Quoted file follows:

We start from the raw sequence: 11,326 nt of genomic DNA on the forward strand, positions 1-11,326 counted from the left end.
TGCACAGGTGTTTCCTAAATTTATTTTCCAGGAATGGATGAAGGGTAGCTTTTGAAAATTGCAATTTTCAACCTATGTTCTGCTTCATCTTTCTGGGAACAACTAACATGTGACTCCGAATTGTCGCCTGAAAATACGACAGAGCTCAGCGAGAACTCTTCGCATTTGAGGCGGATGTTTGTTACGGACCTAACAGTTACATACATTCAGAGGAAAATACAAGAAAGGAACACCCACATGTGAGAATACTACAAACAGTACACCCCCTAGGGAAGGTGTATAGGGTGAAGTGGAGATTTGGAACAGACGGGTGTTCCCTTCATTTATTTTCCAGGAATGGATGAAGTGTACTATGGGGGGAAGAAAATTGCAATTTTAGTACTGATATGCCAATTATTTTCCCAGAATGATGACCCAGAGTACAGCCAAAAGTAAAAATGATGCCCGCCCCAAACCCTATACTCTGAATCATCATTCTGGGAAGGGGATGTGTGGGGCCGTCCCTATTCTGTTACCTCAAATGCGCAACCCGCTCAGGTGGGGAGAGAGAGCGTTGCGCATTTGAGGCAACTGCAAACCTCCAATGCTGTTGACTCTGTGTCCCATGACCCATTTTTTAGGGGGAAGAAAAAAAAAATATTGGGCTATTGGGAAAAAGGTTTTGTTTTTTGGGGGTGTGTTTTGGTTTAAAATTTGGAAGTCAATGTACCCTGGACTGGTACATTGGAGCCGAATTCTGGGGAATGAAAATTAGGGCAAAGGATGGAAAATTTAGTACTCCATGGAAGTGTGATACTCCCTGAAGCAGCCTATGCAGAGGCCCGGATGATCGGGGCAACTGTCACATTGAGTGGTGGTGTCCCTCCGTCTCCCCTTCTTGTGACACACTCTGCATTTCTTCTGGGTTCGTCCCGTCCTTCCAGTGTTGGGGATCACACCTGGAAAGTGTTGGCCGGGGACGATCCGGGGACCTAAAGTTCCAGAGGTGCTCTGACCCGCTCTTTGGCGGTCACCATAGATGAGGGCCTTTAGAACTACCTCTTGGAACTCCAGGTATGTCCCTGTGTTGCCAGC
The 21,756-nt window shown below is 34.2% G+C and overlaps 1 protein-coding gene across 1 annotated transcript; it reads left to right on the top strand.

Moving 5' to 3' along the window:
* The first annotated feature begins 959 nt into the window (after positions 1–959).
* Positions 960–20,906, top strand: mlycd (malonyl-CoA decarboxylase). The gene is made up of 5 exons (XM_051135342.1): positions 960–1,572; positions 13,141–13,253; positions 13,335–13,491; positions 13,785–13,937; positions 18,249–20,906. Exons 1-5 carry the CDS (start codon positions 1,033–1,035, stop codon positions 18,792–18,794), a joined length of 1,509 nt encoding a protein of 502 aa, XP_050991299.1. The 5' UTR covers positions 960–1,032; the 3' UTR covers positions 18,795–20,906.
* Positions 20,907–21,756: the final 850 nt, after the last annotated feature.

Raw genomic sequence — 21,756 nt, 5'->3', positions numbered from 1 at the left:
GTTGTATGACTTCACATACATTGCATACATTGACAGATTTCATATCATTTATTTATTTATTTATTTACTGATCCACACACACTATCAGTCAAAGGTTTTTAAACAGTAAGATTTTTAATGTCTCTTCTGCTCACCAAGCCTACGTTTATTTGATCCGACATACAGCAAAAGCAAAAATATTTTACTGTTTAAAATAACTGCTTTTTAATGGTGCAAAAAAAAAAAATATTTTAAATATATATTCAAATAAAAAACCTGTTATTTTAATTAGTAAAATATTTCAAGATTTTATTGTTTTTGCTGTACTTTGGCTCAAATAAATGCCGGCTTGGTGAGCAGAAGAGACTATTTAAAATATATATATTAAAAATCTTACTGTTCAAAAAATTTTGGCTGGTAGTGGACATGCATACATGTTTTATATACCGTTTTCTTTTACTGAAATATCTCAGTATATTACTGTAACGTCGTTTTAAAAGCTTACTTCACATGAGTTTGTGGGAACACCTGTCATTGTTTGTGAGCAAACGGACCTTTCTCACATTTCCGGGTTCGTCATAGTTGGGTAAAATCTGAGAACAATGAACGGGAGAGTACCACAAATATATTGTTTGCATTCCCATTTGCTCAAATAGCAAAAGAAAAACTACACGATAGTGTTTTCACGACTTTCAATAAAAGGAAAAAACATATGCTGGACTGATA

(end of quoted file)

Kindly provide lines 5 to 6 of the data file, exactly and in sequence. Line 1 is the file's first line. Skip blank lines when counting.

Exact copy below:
* The first annotated feature begins 959 nt into the window (after positions 1–959).
* Positions 960–20,906, top strand: mlycd (malonyl-CoA decarboxylase). The gene is made up of 5 exons (XM_051135342.1): positions 960–1,572; positions 13,141–13,253; positions 13,335–13,491; positions 13,785–13,937; positions 18,249–20,906. Exons 1-5 carry the CDS (start codon positions 1,033–1,035, stop codon positions 18,792–18,794), a joined length of 1,509 nt encoding a protein of 502 aa, XP_050991299.1. The 5' UTR covers positions 960–1,032; the 3' UTR covers positions 18,795–20,906.